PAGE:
A fool is a dessert that is often made with tart fruits such as rhubarb.  The berries or fruit are either mashed and folded into whipped cream or cooked and then mashed, folded into whipped cream and simply spooned into a serving dish.

Start with a pint of heavy cream, and either whip with your mixer, or whisk by hand until thick. The amount of sugar to add is up to you and the fruit you have. Some berries right now are so sweet that you’ll not need to add any.  I just bought some gorgeous blackberries that were the sweetest I think I’ve ever had.  Conversely, the strawberries that we just had were very flavorful, but not very sweet.  For a pint of cream, whipped, a cup to two cups of fruit puree folded in will be enough.  You don’t want to completely combine the fruit and the cream; lovely streaks of cream and fruit keep the flavors separate and balanced.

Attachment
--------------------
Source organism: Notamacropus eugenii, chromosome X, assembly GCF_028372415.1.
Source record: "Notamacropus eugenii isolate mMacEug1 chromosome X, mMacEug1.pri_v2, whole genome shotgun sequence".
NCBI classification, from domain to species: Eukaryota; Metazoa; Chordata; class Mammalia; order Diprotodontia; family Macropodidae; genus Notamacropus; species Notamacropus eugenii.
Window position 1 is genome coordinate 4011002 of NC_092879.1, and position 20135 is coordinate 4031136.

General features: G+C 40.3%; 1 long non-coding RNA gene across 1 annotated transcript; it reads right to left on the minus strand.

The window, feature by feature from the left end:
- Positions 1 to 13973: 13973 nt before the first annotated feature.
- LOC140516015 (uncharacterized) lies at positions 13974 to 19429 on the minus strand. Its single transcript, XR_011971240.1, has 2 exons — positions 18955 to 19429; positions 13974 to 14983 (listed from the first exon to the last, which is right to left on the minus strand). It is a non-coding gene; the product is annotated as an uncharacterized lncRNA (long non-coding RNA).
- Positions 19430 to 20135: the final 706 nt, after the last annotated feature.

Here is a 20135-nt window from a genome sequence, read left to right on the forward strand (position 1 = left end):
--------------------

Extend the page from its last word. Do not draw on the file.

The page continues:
Rhubarb is a favorite of my dads, and I make a quick rhubarb sauce when ever it’s in season.  Rhubarb also makes a great and very traditional fool. Generally a quarter cup of sugar and a tablespoon of water for every cup of fresh, sliced rhubarb over a low flame, brought to a boil and simmered about ten minutes until thickened.  Great over ice cream or stirred into yogurt it just tastes like summer to me

A ginger cookie or two add a lovely bright crunch and texture served on the side.  Store bought cookies are wonderful…actually in my world any cookies are wonderful.  If you’d like to make ginger shortbread cookies, this recipe makes 2 dozen cookies.

Ginger Shortbread Cookies

Preheat your oven to 350 degrees.  In a bowl with an electric mixer cream until light and fluffy:

  • One pound of butter
  • One half cup sugar
  • Add the following, mixing just until combined:
  • One teaspoon ground ginger
  • One quarter cup candied ginger, finely chopped
  • One teaspoon vanilla
  • Four and one half cups flour
  • One half teaspoon salt

I scoop these with a melon baller dipped in hot water. Bake for approximately twelve minutes until just browned.